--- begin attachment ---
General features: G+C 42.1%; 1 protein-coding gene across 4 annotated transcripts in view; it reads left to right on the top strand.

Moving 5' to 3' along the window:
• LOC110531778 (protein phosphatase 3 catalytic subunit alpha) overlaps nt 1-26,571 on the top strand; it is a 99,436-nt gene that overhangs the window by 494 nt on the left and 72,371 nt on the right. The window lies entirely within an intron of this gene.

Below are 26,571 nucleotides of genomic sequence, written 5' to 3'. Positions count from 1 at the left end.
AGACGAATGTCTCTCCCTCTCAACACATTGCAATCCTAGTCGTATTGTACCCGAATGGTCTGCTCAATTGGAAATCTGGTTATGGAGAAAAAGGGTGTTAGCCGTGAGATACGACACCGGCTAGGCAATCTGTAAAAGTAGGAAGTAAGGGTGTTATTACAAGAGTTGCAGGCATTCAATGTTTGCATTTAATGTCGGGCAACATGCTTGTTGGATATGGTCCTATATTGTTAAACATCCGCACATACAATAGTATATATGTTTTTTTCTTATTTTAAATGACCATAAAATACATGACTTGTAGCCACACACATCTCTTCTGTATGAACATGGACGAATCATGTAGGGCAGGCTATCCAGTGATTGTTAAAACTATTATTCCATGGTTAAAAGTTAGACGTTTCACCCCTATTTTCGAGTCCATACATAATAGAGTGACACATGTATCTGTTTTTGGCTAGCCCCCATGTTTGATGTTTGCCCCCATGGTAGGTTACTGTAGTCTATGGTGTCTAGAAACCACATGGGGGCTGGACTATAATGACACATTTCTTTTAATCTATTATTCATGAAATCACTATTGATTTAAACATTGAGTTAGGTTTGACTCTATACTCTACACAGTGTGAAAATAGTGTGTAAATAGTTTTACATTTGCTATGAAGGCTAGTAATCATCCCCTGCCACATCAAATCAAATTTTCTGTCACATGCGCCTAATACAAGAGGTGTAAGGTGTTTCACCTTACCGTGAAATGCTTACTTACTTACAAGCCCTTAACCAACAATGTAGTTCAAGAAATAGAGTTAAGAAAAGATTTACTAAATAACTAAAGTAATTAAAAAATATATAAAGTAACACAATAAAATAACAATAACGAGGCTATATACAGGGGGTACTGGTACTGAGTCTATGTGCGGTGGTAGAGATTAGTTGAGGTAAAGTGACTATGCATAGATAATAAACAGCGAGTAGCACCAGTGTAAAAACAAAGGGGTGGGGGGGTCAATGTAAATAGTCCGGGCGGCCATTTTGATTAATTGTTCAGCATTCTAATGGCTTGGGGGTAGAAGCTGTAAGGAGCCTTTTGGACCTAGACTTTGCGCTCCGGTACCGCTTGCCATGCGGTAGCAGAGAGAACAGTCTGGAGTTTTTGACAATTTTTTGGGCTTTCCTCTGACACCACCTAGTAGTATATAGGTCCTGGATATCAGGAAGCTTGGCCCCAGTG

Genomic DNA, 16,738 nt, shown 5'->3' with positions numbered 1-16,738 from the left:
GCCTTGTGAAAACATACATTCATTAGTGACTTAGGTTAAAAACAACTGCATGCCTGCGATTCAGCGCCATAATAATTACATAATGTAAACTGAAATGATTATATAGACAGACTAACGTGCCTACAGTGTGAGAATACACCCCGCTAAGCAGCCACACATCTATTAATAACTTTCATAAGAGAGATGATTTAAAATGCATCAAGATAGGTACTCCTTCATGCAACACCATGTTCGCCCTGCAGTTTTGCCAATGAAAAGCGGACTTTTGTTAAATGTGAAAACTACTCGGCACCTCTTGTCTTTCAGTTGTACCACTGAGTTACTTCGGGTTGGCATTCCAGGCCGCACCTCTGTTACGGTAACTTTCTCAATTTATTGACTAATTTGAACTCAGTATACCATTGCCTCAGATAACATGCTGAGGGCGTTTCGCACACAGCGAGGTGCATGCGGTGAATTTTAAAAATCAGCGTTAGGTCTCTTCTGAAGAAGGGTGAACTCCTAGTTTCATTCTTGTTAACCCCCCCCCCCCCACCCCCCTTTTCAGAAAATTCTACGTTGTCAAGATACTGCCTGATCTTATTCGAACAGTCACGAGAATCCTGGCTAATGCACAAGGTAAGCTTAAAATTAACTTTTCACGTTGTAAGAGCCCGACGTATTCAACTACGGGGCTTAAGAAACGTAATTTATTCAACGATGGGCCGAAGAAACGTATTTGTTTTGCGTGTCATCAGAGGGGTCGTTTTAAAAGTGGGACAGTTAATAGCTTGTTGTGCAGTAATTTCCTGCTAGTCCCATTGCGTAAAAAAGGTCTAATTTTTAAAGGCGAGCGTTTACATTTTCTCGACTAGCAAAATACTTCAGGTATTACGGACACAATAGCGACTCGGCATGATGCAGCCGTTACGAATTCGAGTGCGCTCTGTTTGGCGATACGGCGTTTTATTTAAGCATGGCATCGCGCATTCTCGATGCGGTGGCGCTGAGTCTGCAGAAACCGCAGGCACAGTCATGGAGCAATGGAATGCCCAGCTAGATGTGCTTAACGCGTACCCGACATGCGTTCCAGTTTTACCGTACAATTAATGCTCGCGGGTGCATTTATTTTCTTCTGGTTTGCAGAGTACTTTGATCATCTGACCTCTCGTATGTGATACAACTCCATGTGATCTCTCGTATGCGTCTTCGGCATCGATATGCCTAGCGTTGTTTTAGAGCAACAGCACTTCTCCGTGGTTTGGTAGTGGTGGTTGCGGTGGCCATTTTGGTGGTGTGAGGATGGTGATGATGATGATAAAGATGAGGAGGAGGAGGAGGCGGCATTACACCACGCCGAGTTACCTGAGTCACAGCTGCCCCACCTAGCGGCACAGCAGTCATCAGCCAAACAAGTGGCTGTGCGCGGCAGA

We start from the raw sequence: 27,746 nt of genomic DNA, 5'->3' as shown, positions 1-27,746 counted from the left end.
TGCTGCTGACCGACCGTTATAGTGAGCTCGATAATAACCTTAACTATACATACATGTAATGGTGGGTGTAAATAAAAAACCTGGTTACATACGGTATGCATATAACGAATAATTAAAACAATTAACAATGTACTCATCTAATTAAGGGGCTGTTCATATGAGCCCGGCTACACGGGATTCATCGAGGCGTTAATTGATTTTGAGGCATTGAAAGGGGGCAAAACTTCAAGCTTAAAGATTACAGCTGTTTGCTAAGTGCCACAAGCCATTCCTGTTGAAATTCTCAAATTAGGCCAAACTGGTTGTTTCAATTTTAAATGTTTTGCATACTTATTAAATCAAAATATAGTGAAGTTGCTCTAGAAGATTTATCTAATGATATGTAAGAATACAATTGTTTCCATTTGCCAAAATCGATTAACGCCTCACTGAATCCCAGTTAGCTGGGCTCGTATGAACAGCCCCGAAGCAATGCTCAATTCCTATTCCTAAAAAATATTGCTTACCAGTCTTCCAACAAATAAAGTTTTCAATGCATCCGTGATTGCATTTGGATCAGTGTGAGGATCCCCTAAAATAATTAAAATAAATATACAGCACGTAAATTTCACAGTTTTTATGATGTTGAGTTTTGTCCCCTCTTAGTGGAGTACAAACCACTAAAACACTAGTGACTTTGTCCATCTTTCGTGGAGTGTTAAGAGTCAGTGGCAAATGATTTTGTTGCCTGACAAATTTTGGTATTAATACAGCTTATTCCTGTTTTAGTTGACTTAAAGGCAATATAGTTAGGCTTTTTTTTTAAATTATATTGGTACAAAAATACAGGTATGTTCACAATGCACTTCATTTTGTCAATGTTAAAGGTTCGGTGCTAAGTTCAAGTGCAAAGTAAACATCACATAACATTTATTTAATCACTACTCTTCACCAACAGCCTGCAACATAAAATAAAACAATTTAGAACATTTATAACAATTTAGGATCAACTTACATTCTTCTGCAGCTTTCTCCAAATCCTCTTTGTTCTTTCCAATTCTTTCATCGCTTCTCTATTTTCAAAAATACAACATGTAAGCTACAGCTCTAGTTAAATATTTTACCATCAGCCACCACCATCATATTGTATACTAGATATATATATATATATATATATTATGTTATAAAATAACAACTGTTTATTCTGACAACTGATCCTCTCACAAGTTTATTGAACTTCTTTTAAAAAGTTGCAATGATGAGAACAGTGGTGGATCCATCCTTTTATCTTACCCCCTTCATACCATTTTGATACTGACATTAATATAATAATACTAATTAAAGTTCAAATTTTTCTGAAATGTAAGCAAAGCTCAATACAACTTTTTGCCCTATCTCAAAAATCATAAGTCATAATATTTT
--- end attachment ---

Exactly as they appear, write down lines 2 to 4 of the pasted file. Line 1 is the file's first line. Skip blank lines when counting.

Moving 5' to 3' along the window:
• LOC110531778 (protein phosphatase 3 catalytic subunit alpha) overlaps nt 1-26,571 on the top strand; it is a 99,436-nt gene that overhangs the window by 494 nt on the left and 72,371 nt on the right. The window lies entirely within an intron of this gene.

Below are 26,571 nucleotides of genomic sequence, written 5' to 3'. Positions count from 1 at the left end.